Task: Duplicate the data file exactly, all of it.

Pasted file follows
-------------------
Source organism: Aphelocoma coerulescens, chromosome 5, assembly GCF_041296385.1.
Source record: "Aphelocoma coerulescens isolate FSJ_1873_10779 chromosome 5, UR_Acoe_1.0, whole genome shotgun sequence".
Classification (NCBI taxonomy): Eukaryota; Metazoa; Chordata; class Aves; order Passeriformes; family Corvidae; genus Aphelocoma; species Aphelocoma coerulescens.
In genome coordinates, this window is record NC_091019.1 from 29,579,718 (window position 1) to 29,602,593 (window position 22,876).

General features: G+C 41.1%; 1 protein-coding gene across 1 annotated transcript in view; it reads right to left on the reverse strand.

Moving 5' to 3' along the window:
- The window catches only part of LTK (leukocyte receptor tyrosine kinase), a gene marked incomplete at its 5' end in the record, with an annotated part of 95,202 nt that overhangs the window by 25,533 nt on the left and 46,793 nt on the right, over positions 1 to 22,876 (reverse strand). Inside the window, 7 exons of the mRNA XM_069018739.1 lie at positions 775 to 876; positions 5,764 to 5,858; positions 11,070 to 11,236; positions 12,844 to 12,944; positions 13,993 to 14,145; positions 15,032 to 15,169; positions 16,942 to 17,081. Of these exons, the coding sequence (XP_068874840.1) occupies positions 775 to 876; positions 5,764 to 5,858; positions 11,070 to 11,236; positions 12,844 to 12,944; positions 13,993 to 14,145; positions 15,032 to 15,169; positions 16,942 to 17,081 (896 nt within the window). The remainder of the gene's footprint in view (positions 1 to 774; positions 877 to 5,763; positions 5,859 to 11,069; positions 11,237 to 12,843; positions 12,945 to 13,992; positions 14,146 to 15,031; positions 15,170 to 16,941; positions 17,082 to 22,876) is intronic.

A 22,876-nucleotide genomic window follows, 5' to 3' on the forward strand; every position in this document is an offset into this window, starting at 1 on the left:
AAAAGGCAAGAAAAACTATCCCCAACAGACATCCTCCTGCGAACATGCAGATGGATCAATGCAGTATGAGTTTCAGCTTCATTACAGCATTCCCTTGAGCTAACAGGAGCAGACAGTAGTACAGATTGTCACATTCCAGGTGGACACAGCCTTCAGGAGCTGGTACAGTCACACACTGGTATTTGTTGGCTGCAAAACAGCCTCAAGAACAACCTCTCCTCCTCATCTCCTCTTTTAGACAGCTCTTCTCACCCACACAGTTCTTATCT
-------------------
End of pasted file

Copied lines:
Source organism: Aphelocoma coerulescens, chromosome 5, assembly GCF_041296385.1.
Source record: "Aphelocoma coerulescens isolate FSJ_1873_10779 chromosome 5, UR_Acoe_1.0, whole genome shotgun sequence".
Classification (NCBI taxonomy): Eukaryota; Metazoa; Chordata; class Aves; order Passeriformes; family Corvidae; genus Aphelocoma; species Aphelocoma coerulescens.
In genome coordinates, this window is record NC_091019.1 from 29,579,718 (window position 1) to 29,602,593 (window position 22,876).

General features: G+C 41.1%; 1 protein-coding gene across 1 annotated transcript in view; it reads right to left on the reverse strand.

Moving 5' to 3' along the window:
- The window catches only part of LTK (leukocyte receptor tyrosine kinase), a gene marked incomplete at its 5' end in the record, with an annotated part of 95,202 nt that overhangs the window by 25,533 nt on the left and 46,793 nt on the right, over positions 1 to 22,876 (reverse strand). Inside the window, 7 exons of the mRNA XM_069018739.1 lie at positions 775 to 876; positions 5,764 to 5,858; positions 11,070 to 11,236; positions 12,844 to 12,944; positions 13,993 to 14,145; positions 15,032 to 15,169; positions 16,942 to 17,081. Of these exons, the coding sequence (XP_068874840.1) occupies positions 775 to 876; positions 5,764 to 5,858; positions 11,070 to 11,236; positions 12,844 to 12,944; positions 13,993 to 14,145; positions 15,032 to 15,169; positions 16,942 to 17,081 (896 nt within the window). The remainder of the gene's footprint in view (positions 1 to 774; positions 877 to 5,763; positions 5,859 to 11,069; positions 11,237 to 12,843; positions 12,945 to 13,992; positions 14,146 to 15,031; positions 15,170 to 16,941; positions 17,082 to 22,876) is intronic.

A 22,876-nucleotide genomic window follows, 5' to 3' on the forward strand; every position in this document is an offset into this window, starting at 1 on the left:
AAAAGGCAAGAAAAACTATCCCCAACAGACATCCTCCTGCGAACATGCAGATGGATCAATGCAGTATGAGTTTCAGCTTCATTACAGCATTCCCTTGAGCTAACAGGAGCAGACAGTAGTACAGATTGTCACATTCCAGGTGGACACAGCCTTCAGGAGCTGGTACAGTCACACACTGGTATTTGTTGGCTGCAAAACAGCCTCAAGAACAACCTCTCCTCCTCATCTCCTCTTTTAGACAGCTCTTCTCACCCACACAGTTCTTATCT